Recommended by Aleks Merilo

  • I Left My Heart in the Mojave Desert (a monologue)
    19 Mar. 2020
    " I have a really great reason for not being able to marry you!" That line sets the tone for a deliciously droll twist on the public proposal. A sweet short play in itself, this monologue would also be a great comedic audition piece for an actress.
  • Edmund Fitzwater Doesn’t Have Any Answers for You
    18 Mar. 2020
    A balancing act between cute and creepy, uplifting and ominous. Bohannon brings the power of search engines to the most extreme logical progression in this humorous piece. Both humor and fear are created in the audiences mind as the fate of a character is amusingly withheld by a suddenly sentient app. It aptly begs the question: is this science fiction, or our destiny? Well done.
  • Apple Season
    17 Mar. 2020
    “I don’t know if there is an away from here.” In APPLE SEASON, Lewis has created a world that is both comforting and dangerous. Time passes and recedes before our eyes while the secrets of a violent and haunted past are slowly revealed. Lewis has an ear for dialogue that is both natural and poetic. The characters are heartfelt and vulnerable without being sentimental, and we are left with a sense of mystery that leaves us wanting more. The magical realism creates a rare theatricality, especially in moments where actors move through decades before our eyes. Another wonderful play.
  • The Wolves
    15 Mar. 2020
    I saw this riveting production at ACT in Seattle. So few scripts accomplish the feat of creating genuine lives of teenagers, let alone teenage girls. Sarah DeLappe does this with a masterful ear for dialogue, and clever theatrical conventions - Young female characters identified only as their numbers hits the audience with a jolt of anxiety, melancholy, and compassion simultaneously. The dialogue of American youth is pure and deliberately unvarnished, and it is so impressive to see the how the characters are introduced in a manner that defies cliché and predictable characterizations. This script is a masterclass in ensemble playwriting.
  • Recent Unsettling Events
    15 Mar. 2020
    Stolowitz has masterfully brought the frantic climate of a campus in crisis onto the stage. RECENT UNSETTLING EVENTS tells an intensely timely story where every side comes forward with the best intentions. The ultimate destiny of the characters remains open for debate: Has political correctness run completely amok? Or is it time that our thought system is burned down and rebuilt? And what kind of collateral damage do we accept in the process? Taut structure and economical storytelling creates moments of great tension, fear, and ultimately hope. This play is a personification of a conversation that needs to be had.
  • Fade to White
    14 Sep. 2019
    Sickles' writing is like visiting a mysterious foreign country- Every texture and nuance is fascinating and all the more intriguing. In this story of two people trapped in a folly of youth that will forever define them, the atmosphere is both nostalgic and ominous, braided with the themes of regret and absolution. It also paints a picture of a time when a pupil with special needs was looked on in a manner that now feels so tragic. Kuddos for creating two great roles for senior actors. Such a real moment, I could listen to this pair reminisce for hours.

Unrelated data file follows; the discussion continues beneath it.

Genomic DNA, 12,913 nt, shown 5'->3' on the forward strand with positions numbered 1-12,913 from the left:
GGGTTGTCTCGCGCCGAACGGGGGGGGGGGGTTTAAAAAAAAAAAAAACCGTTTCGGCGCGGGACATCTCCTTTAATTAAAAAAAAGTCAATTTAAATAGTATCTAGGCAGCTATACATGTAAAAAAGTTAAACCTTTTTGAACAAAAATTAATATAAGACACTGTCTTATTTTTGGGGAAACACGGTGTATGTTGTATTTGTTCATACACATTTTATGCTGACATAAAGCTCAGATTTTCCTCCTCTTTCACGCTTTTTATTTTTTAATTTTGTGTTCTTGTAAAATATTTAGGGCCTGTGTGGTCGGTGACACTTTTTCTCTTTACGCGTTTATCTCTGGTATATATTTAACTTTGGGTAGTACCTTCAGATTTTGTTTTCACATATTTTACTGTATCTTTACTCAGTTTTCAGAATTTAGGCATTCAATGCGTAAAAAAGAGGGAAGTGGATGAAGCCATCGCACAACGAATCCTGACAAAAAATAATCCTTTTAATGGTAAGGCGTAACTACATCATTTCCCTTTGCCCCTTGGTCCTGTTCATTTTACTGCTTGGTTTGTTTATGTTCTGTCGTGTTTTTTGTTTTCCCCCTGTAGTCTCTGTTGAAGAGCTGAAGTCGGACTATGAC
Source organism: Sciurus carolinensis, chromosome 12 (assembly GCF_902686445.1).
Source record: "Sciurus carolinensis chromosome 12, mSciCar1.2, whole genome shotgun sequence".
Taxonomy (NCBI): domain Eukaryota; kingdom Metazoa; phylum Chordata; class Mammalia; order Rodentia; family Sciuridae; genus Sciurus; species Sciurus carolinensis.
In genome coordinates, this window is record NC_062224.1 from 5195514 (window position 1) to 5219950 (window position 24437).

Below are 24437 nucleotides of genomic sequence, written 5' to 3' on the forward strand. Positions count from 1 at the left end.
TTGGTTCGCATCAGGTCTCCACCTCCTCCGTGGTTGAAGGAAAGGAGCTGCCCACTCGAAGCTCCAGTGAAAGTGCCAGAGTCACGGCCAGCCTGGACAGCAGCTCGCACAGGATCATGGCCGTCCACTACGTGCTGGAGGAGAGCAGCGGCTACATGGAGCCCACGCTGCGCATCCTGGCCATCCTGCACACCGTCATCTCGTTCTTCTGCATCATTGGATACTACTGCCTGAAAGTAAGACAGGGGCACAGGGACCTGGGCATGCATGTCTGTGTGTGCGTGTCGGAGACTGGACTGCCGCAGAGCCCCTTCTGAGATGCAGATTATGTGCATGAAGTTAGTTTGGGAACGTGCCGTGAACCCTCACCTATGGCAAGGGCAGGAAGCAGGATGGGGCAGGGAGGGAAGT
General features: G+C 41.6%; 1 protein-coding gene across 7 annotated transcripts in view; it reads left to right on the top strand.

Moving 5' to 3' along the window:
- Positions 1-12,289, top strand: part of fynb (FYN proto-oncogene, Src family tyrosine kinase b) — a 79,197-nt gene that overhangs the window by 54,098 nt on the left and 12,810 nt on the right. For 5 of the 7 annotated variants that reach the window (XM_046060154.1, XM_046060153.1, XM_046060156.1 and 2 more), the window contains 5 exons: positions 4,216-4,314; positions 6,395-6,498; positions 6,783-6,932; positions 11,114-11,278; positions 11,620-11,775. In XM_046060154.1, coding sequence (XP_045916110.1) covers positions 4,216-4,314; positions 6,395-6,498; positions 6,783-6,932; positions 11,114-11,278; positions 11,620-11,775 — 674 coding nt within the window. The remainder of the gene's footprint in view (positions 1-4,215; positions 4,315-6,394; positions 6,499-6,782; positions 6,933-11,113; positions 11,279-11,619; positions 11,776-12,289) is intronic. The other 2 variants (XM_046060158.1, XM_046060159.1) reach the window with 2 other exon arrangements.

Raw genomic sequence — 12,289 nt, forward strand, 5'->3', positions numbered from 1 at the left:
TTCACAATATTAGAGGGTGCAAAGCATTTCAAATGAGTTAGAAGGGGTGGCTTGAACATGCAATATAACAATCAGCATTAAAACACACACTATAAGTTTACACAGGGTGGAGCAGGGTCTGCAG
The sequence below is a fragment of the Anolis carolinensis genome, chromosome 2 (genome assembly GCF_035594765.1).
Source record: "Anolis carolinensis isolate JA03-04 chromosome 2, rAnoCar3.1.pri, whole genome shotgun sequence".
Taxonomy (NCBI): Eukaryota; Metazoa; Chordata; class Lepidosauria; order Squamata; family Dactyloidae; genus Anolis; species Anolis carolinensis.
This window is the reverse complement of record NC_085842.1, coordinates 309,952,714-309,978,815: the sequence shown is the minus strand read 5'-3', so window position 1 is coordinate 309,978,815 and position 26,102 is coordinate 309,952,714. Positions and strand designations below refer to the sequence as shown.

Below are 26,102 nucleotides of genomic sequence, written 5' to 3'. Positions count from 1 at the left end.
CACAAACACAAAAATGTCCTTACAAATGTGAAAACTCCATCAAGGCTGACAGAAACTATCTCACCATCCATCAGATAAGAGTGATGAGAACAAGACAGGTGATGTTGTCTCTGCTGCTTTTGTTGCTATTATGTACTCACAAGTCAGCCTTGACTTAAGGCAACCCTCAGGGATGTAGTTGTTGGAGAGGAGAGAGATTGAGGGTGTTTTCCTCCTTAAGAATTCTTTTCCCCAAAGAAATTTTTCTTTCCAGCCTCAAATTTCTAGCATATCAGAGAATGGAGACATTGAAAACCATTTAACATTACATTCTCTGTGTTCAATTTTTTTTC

• 110 STORIES
    12 Sep. 2019
    I had just wondered whether or not there was a play the truly captured 9/11, and then stumbled across "110 stories." Written in first person accounts, and sharing the structures of Moises Kaufman and Anna Devere Smith, Sarah Tuft has refined the horror of September 11th into a piece of verbatim theater and living artwork. She skillfully sidesteps melodrama and manipulation and lets the raw power of the story speak for itself. The stories range from the horror of Garret Fisher, to the heartfelt Karen Slade, to Elizabeth Gilbert's near perfect coda. This is a stirring and powerful tribute.
  • Congrats on your wedding!
    10 Sep. 2019
    An unvarnished, honest, and painfully universal monologue. What could have settled as a voyeuristic comedy sketch becomes something deeper. The uniqueness of the structure is delightful and immediate. I love the moments that hint at history without spelling it out, where the audience is left of contemplate the significance of anteaters, peanut butter, and grandma's hair dresser. We are left with the feeling that we start the play with a stranger, but leave with an intimate friend. This play is proof that a 5 minute monologue can seemingly tell the story of a full life.
  • The Feral Child
    8 Sep. 2019
    Rand Higbee writes some of the funniest comedies I have seen or read, and I have been following his work ever since I saw his play "The Head that wouldn't Die". Another delightful play, "The Feral Child" hinges on the question of who gets to decide what we really are. The tone is so weirdly wholesome yet baffling, I smiled the whole time reading this. While wrapped in comedic structure, this is actually a great contemporary allegory for the questions "identity" poses for a confused world. I look forward to watching this play, and laughing till it hurts.
  • TAMAR, The Two-Gated City
    6 Sep. 2019
    "Stand up tall. You will stand for us all, past and future". With this line, Emma Goldman Sherman astonishingly manages to connect the books of the bible to the #me-too era. Overtly provocative and extremely bold, this script creates a juxtaposition of 2 subjects guaranteed to force hard conversations: Rape, and the bible. Terse dialogue plays along side poetic monologues that could almost serve as short plays of their own. Emma accomplishes the nearly impossible task of taking biblical fables and making them personal and immediate. By the end of this play, no sacred cows are spared. Bravo!

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